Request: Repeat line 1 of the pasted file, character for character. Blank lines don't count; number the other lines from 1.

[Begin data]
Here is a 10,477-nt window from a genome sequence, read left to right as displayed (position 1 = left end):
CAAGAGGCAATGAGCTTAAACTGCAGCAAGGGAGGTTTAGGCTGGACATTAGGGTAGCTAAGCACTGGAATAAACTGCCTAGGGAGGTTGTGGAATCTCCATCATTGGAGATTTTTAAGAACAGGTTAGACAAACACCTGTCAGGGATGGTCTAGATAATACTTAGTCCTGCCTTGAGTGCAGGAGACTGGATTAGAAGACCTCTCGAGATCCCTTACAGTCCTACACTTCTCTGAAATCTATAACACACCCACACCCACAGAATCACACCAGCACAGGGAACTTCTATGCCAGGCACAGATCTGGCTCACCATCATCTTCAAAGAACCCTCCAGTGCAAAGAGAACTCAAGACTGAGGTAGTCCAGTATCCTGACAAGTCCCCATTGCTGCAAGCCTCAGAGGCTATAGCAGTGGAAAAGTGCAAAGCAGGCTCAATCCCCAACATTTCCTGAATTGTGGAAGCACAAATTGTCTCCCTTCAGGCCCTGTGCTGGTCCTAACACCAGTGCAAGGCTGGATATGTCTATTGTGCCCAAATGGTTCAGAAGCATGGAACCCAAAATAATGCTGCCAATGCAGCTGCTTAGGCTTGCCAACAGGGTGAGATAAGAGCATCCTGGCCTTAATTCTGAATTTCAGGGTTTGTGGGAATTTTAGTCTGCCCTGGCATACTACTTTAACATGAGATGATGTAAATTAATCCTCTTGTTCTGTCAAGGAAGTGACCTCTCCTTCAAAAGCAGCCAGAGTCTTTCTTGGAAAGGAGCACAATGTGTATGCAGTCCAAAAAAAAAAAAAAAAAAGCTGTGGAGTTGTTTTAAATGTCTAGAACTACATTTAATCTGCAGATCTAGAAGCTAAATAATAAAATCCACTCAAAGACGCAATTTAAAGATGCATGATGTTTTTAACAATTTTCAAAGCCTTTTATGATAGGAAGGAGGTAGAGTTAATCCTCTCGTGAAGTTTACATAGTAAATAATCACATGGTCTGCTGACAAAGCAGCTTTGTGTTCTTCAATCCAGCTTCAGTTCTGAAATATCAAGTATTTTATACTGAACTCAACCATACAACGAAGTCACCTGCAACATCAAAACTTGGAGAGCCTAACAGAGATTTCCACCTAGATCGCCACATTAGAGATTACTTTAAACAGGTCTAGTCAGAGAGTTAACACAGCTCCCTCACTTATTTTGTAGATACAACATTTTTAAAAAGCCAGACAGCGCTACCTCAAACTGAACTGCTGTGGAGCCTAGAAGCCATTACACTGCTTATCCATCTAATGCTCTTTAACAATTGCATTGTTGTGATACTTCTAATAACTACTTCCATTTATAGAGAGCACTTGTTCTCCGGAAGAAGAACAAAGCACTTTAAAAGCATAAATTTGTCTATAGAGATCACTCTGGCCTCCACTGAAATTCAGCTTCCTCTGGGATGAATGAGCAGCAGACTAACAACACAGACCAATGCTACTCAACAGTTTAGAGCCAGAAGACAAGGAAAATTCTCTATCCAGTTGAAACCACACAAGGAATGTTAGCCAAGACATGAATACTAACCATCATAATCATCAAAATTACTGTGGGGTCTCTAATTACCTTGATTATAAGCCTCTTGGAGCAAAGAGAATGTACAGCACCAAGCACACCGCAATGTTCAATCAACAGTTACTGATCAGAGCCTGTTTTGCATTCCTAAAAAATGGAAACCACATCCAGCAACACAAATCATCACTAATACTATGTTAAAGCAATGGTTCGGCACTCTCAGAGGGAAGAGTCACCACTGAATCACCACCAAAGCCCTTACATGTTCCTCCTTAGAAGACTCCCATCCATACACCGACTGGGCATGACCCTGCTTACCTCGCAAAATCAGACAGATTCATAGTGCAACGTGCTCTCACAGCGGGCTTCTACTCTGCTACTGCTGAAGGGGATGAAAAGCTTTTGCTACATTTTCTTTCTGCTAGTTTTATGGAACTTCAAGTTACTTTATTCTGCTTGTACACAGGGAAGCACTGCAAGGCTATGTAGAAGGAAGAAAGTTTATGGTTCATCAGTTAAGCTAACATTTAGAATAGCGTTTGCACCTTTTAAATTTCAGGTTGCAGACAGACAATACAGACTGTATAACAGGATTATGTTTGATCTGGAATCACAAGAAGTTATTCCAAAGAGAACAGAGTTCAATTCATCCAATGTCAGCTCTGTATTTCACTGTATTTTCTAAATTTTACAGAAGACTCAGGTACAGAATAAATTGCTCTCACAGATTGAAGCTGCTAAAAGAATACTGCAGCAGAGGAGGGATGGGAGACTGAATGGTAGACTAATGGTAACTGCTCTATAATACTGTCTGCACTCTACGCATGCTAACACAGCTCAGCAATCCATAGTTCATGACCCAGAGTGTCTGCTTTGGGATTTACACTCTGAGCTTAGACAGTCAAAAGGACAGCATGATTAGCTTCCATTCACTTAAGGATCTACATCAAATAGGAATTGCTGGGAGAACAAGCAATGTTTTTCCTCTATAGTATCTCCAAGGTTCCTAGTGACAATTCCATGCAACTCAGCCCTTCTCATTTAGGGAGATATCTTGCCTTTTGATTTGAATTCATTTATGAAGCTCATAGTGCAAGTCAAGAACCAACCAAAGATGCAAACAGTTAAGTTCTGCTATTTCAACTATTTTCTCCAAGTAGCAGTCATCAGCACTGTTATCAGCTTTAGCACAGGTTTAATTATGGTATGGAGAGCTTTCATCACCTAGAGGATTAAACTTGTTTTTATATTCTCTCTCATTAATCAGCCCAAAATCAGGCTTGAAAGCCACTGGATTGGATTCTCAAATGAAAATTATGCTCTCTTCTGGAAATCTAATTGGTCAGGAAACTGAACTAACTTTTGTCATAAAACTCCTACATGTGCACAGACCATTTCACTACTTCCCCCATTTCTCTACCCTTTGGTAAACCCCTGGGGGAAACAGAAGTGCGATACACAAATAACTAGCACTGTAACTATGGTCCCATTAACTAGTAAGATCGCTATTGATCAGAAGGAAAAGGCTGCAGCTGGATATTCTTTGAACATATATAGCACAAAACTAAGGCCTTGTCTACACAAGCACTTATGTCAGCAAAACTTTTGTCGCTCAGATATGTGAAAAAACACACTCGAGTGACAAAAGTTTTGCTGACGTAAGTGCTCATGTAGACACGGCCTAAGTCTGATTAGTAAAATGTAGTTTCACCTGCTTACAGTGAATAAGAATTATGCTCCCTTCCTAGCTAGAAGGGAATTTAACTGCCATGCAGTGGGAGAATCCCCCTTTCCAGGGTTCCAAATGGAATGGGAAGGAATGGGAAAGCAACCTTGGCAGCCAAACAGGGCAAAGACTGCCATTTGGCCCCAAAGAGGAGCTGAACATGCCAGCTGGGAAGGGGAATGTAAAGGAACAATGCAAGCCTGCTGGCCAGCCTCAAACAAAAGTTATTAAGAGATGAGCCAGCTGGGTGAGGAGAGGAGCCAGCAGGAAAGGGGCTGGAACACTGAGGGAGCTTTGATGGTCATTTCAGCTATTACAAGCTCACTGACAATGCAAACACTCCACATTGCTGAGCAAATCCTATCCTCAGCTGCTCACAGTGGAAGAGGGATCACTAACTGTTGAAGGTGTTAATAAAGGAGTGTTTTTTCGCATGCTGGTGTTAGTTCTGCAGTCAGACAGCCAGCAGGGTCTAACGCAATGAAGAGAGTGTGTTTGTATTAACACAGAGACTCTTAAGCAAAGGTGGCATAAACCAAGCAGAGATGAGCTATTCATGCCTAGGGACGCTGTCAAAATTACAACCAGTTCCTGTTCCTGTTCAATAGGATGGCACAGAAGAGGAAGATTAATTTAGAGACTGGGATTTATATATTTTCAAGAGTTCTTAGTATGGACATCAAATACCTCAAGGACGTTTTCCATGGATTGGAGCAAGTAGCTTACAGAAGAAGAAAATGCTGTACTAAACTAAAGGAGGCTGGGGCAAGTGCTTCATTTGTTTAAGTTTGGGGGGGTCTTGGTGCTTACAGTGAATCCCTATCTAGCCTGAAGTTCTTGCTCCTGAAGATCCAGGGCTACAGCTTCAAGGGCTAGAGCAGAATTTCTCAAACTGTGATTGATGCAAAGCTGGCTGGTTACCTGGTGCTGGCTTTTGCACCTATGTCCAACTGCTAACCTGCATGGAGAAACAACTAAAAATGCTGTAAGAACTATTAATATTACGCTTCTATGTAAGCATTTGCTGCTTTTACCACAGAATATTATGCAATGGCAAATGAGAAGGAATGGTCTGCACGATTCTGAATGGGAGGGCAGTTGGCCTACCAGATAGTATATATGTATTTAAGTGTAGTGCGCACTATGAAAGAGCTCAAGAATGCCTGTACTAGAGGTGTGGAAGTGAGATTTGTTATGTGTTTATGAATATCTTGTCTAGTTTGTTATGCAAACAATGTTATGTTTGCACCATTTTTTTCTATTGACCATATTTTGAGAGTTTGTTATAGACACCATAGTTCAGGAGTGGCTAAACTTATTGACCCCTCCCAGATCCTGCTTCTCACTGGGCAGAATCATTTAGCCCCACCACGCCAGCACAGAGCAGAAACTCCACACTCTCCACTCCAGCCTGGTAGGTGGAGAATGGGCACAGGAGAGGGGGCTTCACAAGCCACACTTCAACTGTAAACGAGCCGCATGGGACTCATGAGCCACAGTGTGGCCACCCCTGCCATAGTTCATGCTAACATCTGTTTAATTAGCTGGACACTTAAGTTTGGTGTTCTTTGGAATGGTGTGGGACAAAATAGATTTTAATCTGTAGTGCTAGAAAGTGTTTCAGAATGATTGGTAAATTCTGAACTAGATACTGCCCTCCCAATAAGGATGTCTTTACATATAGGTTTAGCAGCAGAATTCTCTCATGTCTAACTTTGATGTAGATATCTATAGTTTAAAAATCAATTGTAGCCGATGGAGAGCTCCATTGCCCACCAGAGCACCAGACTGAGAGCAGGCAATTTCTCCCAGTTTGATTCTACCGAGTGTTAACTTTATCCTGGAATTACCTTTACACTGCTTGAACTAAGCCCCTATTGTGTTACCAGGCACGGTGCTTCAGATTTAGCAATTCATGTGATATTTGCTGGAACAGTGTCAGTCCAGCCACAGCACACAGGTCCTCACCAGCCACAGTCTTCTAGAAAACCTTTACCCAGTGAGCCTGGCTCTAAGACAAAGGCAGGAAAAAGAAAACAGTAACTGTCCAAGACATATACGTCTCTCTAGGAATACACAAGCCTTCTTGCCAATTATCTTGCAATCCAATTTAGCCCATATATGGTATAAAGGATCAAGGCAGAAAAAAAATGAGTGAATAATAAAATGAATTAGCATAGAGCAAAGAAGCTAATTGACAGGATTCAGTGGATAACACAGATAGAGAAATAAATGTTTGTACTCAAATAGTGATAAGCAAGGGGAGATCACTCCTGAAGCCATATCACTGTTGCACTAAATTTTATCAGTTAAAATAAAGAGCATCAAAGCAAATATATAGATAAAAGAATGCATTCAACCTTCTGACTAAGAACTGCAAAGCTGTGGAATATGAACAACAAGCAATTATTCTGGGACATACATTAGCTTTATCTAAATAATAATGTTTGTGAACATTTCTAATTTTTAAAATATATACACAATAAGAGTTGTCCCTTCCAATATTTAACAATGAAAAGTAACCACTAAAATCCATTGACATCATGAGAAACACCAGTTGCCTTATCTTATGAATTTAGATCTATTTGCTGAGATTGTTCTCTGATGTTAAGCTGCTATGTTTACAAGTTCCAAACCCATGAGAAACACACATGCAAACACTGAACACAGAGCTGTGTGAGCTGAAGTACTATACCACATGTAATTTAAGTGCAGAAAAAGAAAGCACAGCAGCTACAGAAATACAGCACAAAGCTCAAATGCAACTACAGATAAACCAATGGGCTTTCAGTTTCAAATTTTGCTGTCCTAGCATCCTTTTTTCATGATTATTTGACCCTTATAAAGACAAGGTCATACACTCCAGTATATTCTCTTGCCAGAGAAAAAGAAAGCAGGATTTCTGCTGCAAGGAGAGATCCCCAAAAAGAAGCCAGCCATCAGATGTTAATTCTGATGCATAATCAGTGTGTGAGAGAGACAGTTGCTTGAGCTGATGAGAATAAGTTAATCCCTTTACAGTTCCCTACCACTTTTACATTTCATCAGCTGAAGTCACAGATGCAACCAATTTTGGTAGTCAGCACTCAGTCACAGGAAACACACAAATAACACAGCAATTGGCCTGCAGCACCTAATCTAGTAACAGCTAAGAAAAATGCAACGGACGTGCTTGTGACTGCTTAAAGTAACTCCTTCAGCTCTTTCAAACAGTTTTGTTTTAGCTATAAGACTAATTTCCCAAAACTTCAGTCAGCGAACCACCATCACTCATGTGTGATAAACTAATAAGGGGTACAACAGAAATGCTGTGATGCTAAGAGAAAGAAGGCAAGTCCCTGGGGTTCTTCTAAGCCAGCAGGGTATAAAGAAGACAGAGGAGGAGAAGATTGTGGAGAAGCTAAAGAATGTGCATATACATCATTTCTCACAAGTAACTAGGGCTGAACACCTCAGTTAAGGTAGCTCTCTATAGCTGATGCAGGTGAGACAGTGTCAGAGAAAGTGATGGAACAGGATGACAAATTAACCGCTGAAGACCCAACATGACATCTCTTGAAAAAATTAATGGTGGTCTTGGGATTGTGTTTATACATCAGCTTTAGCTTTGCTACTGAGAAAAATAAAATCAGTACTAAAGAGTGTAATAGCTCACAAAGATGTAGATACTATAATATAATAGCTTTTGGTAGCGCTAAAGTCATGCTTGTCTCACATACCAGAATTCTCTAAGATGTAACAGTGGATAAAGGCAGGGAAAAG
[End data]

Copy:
Here is a 10,477-nt window from a genome sequence, read left to right as displayed (position 1 = left end):